According to Sofjan, any policies regarding wage rises need a joint assessment through talks between workers, businesses and the government.
“The National Wage Council [DPN] will first do a survey through the tripartite arrangement, which will then be negotiated upon, and a decision made next year,” Sofjan said on Monday, acknowledging that the association has neither a plan nor any specific policy to increase wages.
Apindo has no plan to increase wages partly because of the increase in the minimum wage this year.
Based on his personal observations, Sofjan has not seen any evidence that the increase in minimum wage to boosted the productivity of workers.
“How can this be so? If this is the way things are, maybe we better use more machines and fewer workers?” Sofjan said.
* RI to become world muslim apparel center in 2015:
Indonesia is expected to become the world`s Muslim apparel center in 2015, Director General of Arts-and-Culture-based Creative Economy Ahman Sya said.
“It is a difficult dream but Indonesia must be able to realize it. There are many factors which support Indonesia to become a world Muslim clothes center,” he said after opening the Creative Economic Worship here on Tuesday.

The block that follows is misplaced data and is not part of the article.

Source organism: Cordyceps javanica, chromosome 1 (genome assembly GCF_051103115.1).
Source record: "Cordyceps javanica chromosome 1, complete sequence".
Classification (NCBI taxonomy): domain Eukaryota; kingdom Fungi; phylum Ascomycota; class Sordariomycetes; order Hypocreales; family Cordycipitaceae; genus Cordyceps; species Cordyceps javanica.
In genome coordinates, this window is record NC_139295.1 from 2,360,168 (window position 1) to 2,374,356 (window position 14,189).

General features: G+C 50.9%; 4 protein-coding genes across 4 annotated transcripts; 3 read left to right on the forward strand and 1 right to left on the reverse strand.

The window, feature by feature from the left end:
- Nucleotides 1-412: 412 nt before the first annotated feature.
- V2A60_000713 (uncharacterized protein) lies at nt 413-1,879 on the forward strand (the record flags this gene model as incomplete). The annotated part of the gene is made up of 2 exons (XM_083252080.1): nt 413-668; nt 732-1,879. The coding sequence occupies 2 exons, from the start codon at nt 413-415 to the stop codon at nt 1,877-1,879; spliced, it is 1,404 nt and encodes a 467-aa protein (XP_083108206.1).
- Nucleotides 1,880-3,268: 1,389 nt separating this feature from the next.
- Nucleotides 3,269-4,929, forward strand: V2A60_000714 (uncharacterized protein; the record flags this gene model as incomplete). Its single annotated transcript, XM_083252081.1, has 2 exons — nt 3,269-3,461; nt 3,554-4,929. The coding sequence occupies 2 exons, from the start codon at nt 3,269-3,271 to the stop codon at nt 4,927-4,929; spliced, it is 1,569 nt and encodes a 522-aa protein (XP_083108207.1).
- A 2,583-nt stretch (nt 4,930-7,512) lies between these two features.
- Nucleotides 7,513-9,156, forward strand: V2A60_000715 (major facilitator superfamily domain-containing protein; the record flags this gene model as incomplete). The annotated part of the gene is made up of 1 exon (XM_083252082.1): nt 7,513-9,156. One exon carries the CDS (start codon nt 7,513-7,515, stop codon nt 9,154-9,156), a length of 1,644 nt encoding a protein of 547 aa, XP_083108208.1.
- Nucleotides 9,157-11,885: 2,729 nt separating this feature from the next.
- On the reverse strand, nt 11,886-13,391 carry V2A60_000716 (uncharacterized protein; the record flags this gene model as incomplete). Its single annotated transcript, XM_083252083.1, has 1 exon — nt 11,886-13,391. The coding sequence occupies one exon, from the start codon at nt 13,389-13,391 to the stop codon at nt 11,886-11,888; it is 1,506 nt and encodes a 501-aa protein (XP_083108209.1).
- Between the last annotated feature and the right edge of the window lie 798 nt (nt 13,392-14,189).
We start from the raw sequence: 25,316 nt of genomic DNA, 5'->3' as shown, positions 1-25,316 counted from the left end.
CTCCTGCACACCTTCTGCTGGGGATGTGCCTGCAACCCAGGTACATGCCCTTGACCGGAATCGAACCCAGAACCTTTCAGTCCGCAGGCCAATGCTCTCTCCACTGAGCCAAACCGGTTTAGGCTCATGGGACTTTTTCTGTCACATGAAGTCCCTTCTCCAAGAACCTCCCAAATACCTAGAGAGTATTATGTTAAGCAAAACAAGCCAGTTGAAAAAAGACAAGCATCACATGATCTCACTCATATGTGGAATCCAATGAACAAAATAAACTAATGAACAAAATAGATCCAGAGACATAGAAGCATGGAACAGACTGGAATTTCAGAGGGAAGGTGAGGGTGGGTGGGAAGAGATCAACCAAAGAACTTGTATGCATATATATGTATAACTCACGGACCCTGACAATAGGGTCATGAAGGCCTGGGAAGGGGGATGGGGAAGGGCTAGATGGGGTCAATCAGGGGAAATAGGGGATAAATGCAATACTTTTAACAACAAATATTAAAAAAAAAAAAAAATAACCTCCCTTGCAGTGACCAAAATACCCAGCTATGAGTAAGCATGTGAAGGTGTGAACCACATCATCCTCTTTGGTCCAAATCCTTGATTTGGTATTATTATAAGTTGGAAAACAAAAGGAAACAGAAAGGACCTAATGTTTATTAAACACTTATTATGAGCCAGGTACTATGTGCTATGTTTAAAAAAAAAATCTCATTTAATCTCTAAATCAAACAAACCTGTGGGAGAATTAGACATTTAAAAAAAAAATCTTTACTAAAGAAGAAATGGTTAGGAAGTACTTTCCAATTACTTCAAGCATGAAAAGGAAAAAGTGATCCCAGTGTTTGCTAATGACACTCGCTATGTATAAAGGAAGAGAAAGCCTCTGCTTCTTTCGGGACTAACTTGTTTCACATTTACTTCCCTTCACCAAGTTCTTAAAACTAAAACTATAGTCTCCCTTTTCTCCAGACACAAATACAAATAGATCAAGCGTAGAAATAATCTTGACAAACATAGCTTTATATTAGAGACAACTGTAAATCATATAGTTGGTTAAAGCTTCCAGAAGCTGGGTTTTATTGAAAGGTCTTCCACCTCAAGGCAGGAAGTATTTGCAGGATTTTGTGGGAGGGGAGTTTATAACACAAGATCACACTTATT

02:07:02 local time BURMA/MYANMAR
* Strikes, unions and dispute resolution:
In last week’s edition of The Myanmar Times there was a report about a strike in a factory in Shwe Pyi Tar. As such, this is not big news: Strikes occur all over the world, after all. In Myanmar, however, strikes had been effectively banned until modern labour legislation was enacted on October 11, 2011, in the shape of the Labour Organisation Law.
From a legal perspective, the most interesting aspect of the strike is that, according to the article, it was led by a union and the factory owners put the case to formalised dispute resolution. It shows that the legal framework for solving collective labour disputes has taken root. This is different from, for example, Vietnam, where in spite of the existence of unions discontent erupts in wildcat strikes.
According to the Labour Organisation Law, a strike is legal if: it is organised by a union; the majority of the union’s members voted in favour of it; the respective labour federation (an umbrella organisation of unions within a specific sector) allows it; and the employer and relevant conciliation body (a body set up at township level to mediate between employers and workers) have been informed three days in advance.
01:37:02 local time BANGLADESH
* Razzak Plaza in Savar closed after cracks found:
Authority closed down all garment factories and other business establishments housed in commercial building Razzak Plaza in Savar on Wednesday after cracks were found in the building.
Savar upazila administration temporarily closed the eight-storey building housing two garment factories and a market as cracks developed in it.
The first four floors of Razzak Plaza, adjacent to nine-storey Rana Plaza that collapsed on April 24, houses a market while the rest upper floors have two garments.
* Cracks Discovered at Razzak Plaza (adjacent to the Rana Plaza Site), the workplace of 6000 Garment Workers: